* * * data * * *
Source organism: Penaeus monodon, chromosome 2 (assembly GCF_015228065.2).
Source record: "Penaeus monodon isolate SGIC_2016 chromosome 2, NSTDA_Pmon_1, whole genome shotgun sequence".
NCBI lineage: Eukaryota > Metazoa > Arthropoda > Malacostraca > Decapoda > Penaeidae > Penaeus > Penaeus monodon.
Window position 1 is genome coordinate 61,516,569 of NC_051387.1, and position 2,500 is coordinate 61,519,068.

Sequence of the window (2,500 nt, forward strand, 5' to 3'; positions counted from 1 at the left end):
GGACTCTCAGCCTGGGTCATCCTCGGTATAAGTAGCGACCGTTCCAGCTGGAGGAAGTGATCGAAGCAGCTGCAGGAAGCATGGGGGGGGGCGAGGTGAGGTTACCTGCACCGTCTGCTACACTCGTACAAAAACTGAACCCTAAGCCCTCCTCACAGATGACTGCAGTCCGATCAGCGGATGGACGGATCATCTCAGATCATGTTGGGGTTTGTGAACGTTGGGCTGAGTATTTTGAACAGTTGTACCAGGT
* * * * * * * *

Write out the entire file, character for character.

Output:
Source organism: Penaeus monodon, chromosome 2 (assembly GCF_015228065.2).
Source record: "Penaeus monodon isolate SGIC_2016 chromosome 2, NSTDA_Pmon_1, whole genome shotgun sequence".
NCBI lineage: Eukaryota > Metazoa > Arthropoda > Malacostraca > Decapoda > Penaeidae > Penaeus > Penaeus monodon.
Window position 1 is genome coordinate 61,516,569 of NC_051387.1, and position 2,500 is coordinate 61,519,068.

Sequence of the window (2,500 nt, forward strand, 5' to 3'; positions counted from 1 at the left end):
GGACTCTCAGCCTGGGTCATCCTCGGTATAAGTAGCGACCGTTCCAGCTGGAGGAAGTGATCGAAGCAGCTGCAGGAAGCATGGGGGGGGGCGAGGTGAGGTTACCTGCACCGTCTGCTACACTCGTACAAAAACTGAACCCTAAGCCCTCCTCACAGATGACTGCAGTCCGATCAGCGGATGGACGGATCATCTCAGATCATGTTGGGGTTTGTGAACGTTGGGCTGAGTATTTTGAACAGTTGTACCAGGT